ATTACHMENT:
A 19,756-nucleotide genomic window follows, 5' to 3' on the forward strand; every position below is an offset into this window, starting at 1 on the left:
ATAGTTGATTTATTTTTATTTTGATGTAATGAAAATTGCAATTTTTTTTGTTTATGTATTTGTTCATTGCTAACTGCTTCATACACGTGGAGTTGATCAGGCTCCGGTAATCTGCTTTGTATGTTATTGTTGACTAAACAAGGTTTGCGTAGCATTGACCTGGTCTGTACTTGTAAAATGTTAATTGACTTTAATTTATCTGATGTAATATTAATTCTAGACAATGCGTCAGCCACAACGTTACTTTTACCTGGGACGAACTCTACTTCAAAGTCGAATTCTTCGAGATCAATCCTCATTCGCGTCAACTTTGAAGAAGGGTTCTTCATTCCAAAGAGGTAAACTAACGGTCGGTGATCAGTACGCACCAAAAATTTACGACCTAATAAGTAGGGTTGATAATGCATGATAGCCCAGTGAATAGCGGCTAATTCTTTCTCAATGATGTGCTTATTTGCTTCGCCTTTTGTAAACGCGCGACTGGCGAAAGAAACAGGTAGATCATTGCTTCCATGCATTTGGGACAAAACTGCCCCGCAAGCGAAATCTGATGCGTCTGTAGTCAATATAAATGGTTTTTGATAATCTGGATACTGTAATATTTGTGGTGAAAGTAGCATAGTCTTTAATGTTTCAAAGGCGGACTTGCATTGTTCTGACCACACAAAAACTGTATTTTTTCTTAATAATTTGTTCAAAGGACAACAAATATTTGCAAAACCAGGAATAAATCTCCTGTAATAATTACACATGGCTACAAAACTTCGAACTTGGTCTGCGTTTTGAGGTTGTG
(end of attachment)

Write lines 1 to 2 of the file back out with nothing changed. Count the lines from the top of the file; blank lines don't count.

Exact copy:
A 19,756-nucleotide genomic window follows, 5' to 3' on the forward strand; every position below is an offset into this window, starting at 1 on the left:
ATAGTTGATTTATTTTTATTTTGATGTAATGAAAATTGCAATTTTTTTTGTTTATGTATTTGTTCATTGCTAACTGCTTCATACACGTGGAGTTGATCAGGCTCCGGTAATCTGCTTTGTATGTTATTGTTGACTAAACAAGGTTTGCGTAGCATTGACCTGGTCTGTACTTGTAAAATGTTAATTGACTTTAATTTATCTGATGTAATATTAATTCTAGACAATGCGTCAGCCACAACGTTACTTTTACCTGGGACGAACTCTACTTCAAAGTCGAATTCTTCGAGATCAATCCTCATTCGCGTCAACTTTGAAGAAGGGTTCTTCATTCCAAAGAGGTAAACTAACGGTCGGTGATCAGTACGCACCAAAAATTTACGACCTAATAAGTAGGGTTGATAATGCATGATAGCCCAGTGAATAGCGGCTAATTCTTTCTCAATGATGTGCTTATTTGCTTCGCCTTTTGTAAACGCGCGACTGGCGAAAGAAACAGGTAGATCATTGCTTCCATGCATTTGGGACAAAACTGCCCCGCAAGCGAAATCTGATGCGTCTGTAGTCAATATAAATGGTTTTTGATAATCTGGATACTGTAATATTTGTGGTGAAAGTAGCATAGTCTTTAATGTTTCAAAGGCGGACTTGCATTGTTCTGACCACACAAAAACTGTATTTTTTCTTAATAATTTGTTCAAAGGACAACAAATATTTGCAAAACCAGGAATAAATCTCCTGTAATAATTACACATGGCTACAAAACTTCGAACTTGGTCTGCGTTTTGAGGTTGTG